Kenyan Cabbage Casserole

So much of the food that we eat is just plain old, everyday food.  Spaghetti sauce, roll, grilled cheese sandwich.  Don’t get me wrong, there is something wonderful, and comforting, and familiar, and home about those foods, but they are still just ordinary.

But there are some foods that are just special, that are different. It might be the first dumplings I ever had when I was traveling in China or Whit’s ice cream from when I was in college.  Foods that, just thinking about it, just take me back to that time and that place. That even sitting here just make me smile.

And once in a while, you catch a taste of something that thought you would never have again and maybe weren’t even looking for.  I was fortunate enough to find that in this unassuming cabbage casserole recipe.  With that very first bite, it transported me back to Kenya, to my homestay in Nairobi.  To a place where I struggled and grew, and learned about a different way of life and a different way of eating.  I wasn’t looking for this recipe, but the moment I tasted it, I knew that I had found something special and precious and dear.

I am so happy that I get to share it with you.  I encourage you to make this meal to celebrate the feast day of St. Josephine Bakhita on February 8, as this extraordinary woman was originally from East Africa (the Sudan).

Kenyan Cabbage Casserole

Prep Time: 10 minutes

Cook Time: 50 minutes

Total Time: 60 minutes

Category: Liturgical Living, Allergy Friendly, Low Carb

Yield: 4 servings

Kenyan Cabbage Casserole

Enjoy this taste of Kenya. Serve with chapati or applesauce.


  • ½ lb ground meat (beef, turkey, or pork)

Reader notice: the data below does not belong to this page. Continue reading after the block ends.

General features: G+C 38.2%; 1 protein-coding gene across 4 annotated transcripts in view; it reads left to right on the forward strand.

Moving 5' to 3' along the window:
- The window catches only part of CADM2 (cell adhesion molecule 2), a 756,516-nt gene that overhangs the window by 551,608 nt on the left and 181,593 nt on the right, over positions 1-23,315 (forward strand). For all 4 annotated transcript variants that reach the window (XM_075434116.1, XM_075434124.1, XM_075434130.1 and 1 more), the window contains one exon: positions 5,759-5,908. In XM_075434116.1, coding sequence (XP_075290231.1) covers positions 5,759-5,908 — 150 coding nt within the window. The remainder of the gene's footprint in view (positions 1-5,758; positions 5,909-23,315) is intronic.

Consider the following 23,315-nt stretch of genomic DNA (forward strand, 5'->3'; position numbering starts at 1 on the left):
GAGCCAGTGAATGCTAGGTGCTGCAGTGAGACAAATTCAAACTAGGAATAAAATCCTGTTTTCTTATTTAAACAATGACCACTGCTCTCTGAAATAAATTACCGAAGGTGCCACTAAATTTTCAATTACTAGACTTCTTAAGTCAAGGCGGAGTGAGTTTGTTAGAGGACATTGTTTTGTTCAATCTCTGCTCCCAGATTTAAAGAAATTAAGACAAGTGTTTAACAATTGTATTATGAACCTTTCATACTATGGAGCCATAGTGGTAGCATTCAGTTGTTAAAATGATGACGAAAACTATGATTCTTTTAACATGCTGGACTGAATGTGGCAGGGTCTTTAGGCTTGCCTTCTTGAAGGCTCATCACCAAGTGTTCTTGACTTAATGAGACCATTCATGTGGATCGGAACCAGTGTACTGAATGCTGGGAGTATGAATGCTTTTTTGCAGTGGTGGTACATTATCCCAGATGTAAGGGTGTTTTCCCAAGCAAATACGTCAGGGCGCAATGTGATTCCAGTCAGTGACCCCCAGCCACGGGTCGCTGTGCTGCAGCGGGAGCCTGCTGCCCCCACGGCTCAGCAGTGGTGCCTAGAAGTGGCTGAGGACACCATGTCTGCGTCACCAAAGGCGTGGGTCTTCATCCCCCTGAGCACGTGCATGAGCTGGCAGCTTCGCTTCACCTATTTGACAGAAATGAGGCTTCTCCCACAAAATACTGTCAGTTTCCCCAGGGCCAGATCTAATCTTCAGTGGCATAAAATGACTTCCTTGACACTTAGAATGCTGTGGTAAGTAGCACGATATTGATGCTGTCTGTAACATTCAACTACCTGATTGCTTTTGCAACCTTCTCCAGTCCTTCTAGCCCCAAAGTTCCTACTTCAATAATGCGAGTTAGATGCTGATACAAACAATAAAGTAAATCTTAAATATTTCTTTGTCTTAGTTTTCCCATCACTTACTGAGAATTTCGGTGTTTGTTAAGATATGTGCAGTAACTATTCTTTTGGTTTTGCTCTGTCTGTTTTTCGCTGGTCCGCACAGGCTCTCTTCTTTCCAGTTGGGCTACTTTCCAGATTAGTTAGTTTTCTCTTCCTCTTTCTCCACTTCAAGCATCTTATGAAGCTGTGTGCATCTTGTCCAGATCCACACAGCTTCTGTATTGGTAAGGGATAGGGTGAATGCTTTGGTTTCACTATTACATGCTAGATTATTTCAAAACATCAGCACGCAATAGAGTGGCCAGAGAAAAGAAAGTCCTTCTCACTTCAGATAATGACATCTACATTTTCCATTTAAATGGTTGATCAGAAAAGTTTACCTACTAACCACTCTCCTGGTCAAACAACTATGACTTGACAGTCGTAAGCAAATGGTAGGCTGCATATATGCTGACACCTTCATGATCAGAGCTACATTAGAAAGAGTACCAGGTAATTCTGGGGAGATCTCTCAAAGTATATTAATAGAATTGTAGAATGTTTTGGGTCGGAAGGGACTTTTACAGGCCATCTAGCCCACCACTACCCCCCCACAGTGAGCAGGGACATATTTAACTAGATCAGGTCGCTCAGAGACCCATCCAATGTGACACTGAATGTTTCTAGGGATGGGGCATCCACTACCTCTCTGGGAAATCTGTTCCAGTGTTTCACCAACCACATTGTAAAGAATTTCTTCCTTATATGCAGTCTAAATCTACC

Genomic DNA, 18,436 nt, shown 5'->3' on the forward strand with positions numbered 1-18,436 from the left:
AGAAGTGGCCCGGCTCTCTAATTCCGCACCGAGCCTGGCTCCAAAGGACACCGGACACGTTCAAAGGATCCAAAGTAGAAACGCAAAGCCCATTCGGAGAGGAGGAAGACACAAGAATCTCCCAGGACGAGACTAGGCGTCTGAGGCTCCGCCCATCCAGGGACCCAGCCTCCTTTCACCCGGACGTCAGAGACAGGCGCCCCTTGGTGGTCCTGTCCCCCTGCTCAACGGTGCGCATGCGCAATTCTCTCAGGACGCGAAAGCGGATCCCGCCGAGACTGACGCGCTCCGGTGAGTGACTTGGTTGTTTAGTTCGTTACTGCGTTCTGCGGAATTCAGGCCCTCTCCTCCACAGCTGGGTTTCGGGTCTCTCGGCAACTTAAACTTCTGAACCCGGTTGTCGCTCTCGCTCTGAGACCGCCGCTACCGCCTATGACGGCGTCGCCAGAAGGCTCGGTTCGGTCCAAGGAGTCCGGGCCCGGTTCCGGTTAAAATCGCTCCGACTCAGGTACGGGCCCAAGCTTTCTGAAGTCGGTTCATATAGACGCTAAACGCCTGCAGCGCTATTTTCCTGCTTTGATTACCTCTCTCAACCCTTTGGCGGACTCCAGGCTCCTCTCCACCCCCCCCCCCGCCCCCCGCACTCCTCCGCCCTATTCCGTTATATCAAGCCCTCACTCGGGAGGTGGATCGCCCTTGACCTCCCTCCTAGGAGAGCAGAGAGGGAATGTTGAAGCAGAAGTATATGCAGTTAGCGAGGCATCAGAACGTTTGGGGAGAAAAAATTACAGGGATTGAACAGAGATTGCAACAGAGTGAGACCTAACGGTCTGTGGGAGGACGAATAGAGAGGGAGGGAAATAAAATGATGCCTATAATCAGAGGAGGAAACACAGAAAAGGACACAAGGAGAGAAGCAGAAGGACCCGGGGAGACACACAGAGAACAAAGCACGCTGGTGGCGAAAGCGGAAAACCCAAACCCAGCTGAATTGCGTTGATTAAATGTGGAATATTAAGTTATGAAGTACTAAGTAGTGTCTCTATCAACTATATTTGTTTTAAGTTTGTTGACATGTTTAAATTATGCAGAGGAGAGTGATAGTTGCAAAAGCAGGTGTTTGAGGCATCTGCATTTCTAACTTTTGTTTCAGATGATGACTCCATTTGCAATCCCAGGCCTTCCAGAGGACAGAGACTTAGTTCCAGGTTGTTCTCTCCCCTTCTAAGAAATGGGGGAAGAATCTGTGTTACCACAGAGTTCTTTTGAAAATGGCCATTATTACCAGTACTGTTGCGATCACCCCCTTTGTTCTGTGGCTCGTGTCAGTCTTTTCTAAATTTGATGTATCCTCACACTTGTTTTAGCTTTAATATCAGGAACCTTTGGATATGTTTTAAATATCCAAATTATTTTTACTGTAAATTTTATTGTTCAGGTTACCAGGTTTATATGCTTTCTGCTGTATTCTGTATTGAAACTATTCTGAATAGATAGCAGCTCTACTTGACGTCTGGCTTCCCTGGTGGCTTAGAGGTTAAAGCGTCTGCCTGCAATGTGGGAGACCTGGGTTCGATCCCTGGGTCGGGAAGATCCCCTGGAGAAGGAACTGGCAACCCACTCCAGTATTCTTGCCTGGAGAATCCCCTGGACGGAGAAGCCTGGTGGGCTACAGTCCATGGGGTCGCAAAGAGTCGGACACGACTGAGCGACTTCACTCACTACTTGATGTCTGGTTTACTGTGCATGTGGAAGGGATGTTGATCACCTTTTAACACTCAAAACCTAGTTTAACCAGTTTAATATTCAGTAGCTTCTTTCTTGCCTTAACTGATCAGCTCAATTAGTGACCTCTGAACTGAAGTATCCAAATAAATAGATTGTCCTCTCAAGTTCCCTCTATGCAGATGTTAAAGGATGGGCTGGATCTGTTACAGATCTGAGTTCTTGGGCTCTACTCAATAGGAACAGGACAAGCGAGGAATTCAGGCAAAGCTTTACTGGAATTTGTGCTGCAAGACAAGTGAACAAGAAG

• ½ yellow pepper, seeded and chopped
  • 2 tsp minced garlic
  • ½ Tbsp dried minced onion
  • 16 oz tomato sauce
  • ¼ cup applesauce (no sugar added)
  • 2 Tbsp apple cider vinegar
  • 1/8 tsp cinnamon
  • Dash salt and pepper
  • ¾ lb cabbage


  1. Thaw ground meat in the refrigerator overnight or in the microwave.
  2. Cut peppers according to directions (you can do this ahead of time and store them in a sealed container in the refrigerator for up to 3 days).
  1. Heat the skillet over medium heat. Brown the meat (cook, stirring occasionally until no longer pink). While that is cooking, shred the cabbage (similar to how you would for coleslaw but it does not need to be as thin). When the meat is done, if there are a lot of drippings, drain most of it from the pan; if there are no drippings, add a little bit of oil.
  2. Preheat the oven to 375F. Add the peppers, garlic, and onion to the meat and saute (cook, stirring occasionally). While they are cooking, combine the remaining ingredients except the cabbage in a bowl. Once the peppers are softened, pour the mixture into the skillet and stir together, scraping up anything stuck to the bottom of the pan.
  3. Pour half the mixture into the casserole dish, layer on all of the cabbage, and add the rest of the meat mixture. Bake for 40 minutes.
  1. You could substitute beans for the meat for vegetarian dish, with extra garlic, salt, and pepper to pump up the flavor.
  2. You can substitute collard greens or kale for the cabbage.
  3. For extra Kenyan flair, use pieces of chapati to pick up the casserole with your fingers.

I’ll Do Better Tomorrow

Meredith Family Farm

My kids are really quite well behaved, and I love having them around. But every once in a while, our house goes a little crazy. Like the other day, when the two older kids both got into major trouble and lost a few privileges (and that was just a couple of days after they decided to cut my daughter’s hair…). Needless to say, I was very frazzled and frustrated by the end of the day.

And then at bedtime, my kids did the most amazing thing. E, my 3-year-old daughter, looks at me and says, “I’ll do better tomorrow.” And then G, my 5-year-old son, echoed with his own “I’ll do better tomorrow.”

My mama heart just melted. How can I be frustrated or angry or frazzled in the face of these beautiful little people are trying their best to be the best that they can be? I was so warmed and encouraged by their desire to do better in the future even though they had had such a bad day, and in my heart I rejoiced.

That got me thinking about God, our Father in heaven. How much more must he rejoice when we pick ourselves up from our sin and say that we, too, will do better tomorrow? The Father runs to meet us when we sees us coming to him from our sin, just like the father of the Prodigal Son.

I encourage you to do better tomorrow. Whatever today was like, good or bad, God also wants us to grow closer to him, do continually do better. I am sure it will make God rejoice even more than my children made me.